I'm bringing this issue up because I feel the OP is totally looking at "situational membership" from one side and not seeing the ramifications of it. So, maybe Father Tony doesn't feel trans because he puts eyeliner on (and believe me, he's NOT trans) but other people do 'dress' a few times a year or wear eyeliner/nail polish and are under the impression they are community members and therefore entitled to comment on the full range of experience within that community. The largest segment of this imposed 'broad umbrella' is supposedly made up of part-time cross-dressers who, the vast majority of time, live as men. I don't want them suddenly deciding they're going to be making decisions about which directions this supposed new all-inclusive community is going. Same with Queer-IDing people who basically live as cis-lesbians or gay men yet feel entitled to comment/judge/and work as trans people when they feel it's propitious.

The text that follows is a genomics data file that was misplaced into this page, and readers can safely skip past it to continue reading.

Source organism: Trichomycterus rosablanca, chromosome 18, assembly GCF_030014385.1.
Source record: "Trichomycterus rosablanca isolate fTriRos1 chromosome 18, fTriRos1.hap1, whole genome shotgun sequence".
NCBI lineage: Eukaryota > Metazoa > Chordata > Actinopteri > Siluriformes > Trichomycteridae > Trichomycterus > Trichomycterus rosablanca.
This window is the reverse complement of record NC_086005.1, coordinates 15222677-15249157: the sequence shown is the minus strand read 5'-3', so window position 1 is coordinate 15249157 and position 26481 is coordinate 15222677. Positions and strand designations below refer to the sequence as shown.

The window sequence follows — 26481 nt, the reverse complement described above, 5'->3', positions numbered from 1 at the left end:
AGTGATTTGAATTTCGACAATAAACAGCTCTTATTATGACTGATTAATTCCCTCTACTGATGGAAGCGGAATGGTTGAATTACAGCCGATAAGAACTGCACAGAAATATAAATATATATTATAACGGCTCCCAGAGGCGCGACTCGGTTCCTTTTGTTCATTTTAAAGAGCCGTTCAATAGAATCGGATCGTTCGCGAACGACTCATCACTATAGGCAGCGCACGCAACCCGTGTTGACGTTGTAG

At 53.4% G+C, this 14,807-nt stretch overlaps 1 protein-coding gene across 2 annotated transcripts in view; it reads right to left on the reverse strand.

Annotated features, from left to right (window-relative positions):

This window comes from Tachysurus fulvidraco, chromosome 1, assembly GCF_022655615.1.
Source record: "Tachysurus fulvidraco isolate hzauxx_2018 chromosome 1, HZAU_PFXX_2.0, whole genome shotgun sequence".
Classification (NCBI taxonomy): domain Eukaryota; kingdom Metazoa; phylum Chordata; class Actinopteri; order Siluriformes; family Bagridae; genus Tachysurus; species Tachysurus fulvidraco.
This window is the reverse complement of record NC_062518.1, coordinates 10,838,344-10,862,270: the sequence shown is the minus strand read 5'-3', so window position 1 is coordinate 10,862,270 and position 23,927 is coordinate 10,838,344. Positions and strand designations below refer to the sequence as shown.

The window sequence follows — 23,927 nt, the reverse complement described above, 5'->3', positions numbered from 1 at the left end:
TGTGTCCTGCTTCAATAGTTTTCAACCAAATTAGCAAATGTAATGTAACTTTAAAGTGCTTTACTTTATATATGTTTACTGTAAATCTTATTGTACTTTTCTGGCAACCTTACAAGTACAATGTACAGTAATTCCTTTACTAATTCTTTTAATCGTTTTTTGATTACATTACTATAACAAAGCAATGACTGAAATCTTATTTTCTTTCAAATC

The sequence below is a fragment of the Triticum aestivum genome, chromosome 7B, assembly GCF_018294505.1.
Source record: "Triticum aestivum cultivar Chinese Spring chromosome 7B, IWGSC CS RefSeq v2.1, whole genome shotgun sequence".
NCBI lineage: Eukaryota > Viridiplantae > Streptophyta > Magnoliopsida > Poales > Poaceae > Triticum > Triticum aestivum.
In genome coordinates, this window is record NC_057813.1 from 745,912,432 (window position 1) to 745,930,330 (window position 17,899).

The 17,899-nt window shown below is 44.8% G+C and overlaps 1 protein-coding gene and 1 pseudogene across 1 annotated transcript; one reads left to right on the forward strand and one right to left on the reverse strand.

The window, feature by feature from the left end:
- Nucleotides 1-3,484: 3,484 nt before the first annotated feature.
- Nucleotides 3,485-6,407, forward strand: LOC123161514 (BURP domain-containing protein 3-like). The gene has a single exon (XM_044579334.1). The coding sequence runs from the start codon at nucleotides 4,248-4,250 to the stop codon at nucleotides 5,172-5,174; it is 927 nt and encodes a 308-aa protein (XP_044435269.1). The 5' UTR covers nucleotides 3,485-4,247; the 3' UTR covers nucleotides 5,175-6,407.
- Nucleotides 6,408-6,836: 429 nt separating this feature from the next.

While it doesn't happen often, I do agree with Radical Bitch about how having people impose a label on you doesn't feel good, whether it's a gay man being told he's 'situationally trans' or telling a transsexual woman she's transgender.

Hi ginasf :)

In your comment to me in general and your discussion with Ana W-L, you make some really good points, and bring up some concepts I'd like to address.

If someone is gender variant, then they are affected by stigmatization of such in the society around us on a daily basis. The degree and kind may vary, and while they may still possess cisprivilege in some form, they are not gaining any entitlements as a result. That does not give them the power to speak *for* all trans folk -- anymore than my being transsexual gives me the right to do so.

But the power to speak *about* trans folk is always there, provided one does not universalize one's own expereince to the whole of the diversity that trans represents.